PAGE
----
Unusually cold weather continues to hold up the spring melt in our region.
That's a concern for water managers worried about the size of the snow pack in southern Saskatchewan, where the Souris River forms.
This is the latest estimate of the snow pack as of today.
If temperatures suddenly get up to average for this time of year, there'll be a sudden melt of much of that snow.
On the good side, the delay in melting is providing time to make more space in reservoirs in Canada and the US.
That's being done through significant water releases from the dams that create those reservoirs.
The three Canadian dams have been releasing more than three thousand cubic feet per second since Saturday.
But those releases come with a cost for people living at the border, where the Souris becomes the Mouse River in North Dakota.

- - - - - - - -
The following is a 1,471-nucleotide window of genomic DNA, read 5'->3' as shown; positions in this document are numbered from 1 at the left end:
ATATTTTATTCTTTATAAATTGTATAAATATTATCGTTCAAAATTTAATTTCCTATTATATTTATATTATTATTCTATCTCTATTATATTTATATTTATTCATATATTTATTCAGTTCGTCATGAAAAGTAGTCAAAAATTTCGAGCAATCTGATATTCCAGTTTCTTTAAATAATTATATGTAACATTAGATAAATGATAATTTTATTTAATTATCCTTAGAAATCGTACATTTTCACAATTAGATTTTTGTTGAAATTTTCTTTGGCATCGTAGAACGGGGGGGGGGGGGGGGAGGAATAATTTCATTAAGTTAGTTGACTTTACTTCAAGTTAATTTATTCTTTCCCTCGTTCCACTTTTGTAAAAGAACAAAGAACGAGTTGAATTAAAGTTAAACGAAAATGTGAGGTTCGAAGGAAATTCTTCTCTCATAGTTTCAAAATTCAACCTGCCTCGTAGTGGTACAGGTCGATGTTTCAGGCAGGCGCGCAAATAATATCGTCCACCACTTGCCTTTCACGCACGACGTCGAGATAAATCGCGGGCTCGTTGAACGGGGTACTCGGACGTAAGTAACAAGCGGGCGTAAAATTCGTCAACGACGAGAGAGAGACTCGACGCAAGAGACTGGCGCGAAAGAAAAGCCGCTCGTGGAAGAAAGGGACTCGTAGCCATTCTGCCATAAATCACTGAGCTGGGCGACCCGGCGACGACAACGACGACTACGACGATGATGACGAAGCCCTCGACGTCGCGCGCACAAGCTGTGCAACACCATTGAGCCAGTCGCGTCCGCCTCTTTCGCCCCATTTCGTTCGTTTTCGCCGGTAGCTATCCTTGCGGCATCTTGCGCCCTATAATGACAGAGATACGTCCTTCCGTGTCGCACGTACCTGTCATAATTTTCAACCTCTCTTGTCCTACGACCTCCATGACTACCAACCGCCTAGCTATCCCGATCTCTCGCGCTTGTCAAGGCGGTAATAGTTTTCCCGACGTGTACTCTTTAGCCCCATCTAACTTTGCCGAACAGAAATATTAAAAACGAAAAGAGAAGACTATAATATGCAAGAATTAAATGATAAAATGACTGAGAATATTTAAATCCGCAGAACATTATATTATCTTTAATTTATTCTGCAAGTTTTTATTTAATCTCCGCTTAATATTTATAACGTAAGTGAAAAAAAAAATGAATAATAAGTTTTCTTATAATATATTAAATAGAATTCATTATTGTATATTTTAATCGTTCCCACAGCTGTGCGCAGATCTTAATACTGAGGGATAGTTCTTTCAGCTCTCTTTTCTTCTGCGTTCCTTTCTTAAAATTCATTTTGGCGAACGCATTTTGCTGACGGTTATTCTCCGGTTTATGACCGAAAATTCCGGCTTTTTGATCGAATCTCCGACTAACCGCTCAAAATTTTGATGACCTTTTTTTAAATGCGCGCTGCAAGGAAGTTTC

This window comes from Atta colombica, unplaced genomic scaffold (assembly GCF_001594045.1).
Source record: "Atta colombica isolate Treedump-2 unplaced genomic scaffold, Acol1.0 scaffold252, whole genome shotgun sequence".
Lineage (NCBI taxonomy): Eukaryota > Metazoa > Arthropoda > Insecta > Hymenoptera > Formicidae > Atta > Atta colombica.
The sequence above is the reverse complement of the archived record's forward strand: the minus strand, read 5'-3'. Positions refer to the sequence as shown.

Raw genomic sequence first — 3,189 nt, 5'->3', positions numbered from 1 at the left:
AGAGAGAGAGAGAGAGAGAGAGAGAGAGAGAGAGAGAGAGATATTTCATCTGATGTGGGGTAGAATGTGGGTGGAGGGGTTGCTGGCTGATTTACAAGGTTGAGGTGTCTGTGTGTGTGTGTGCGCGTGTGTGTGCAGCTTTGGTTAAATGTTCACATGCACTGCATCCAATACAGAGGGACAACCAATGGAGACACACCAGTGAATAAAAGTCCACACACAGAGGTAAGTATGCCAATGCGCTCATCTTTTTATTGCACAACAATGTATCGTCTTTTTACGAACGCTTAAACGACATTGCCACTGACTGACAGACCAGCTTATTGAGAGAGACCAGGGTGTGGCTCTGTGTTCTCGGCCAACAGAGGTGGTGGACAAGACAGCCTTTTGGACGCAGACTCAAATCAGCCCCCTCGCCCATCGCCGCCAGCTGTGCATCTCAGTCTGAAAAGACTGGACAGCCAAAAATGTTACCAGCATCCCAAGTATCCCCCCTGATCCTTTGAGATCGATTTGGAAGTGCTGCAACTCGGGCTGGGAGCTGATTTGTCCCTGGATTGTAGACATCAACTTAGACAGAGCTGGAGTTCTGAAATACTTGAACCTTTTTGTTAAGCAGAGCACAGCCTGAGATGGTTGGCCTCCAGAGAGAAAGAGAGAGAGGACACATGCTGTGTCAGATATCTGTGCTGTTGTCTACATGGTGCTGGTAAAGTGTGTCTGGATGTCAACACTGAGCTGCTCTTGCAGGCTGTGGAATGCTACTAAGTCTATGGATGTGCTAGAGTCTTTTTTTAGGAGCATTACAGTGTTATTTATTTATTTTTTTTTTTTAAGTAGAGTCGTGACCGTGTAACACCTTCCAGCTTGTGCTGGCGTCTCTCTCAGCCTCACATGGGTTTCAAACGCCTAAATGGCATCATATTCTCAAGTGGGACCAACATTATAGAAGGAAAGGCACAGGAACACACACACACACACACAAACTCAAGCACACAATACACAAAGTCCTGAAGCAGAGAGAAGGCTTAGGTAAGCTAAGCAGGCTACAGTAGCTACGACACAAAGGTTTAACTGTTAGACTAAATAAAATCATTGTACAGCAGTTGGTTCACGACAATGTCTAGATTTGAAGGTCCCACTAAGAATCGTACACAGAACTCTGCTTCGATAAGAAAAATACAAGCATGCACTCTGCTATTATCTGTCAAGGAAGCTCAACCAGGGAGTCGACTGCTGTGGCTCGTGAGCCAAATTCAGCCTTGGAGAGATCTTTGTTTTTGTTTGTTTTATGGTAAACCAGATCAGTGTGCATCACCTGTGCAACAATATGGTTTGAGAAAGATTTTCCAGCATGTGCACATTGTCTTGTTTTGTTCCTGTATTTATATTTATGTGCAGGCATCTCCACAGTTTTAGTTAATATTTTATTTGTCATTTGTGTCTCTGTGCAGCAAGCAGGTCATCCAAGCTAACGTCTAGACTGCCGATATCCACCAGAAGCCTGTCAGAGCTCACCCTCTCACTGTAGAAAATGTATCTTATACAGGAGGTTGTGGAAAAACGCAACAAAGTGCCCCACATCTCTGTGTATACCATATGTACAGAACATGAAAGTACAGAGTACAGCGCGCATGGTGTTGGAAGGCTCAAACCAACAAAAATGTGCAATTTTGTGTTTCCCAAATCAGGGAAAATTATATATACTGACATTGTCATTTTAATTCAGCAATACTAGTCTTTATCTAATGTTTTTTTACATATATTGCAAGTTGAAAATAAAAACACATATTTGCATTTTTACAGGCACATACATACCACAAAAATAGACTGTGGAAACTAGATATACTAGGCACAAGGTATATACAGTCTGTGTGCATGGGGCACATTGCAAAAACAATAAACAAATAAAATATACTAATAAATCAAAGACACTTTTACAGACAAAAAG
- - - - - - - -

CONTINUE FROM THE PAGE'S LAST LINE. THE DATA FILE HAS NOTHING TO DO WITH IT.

We talked with the Hansons last Monday about their preparations to move cattle out of the pens near the river.
Now, with the level of the river five feet higher than a week ago, they have moved those animals because the river is now covering the driveway into the cattle pens.
Downstream at Mouse River Park river water is now rushing over the paved road into the park, although the road is still open.
Officials will notify us if the road has to be closed.
Meanwhile, from the Boy Scout Bridge just west of Minot, to Logan and Sawyer, to Towner and Bantry, the river is either in minor flood stage or expected to get there soon.
As for the ice on the river, the National Weather Service reports it is slowly disappearing - as was hoped with the higher flows.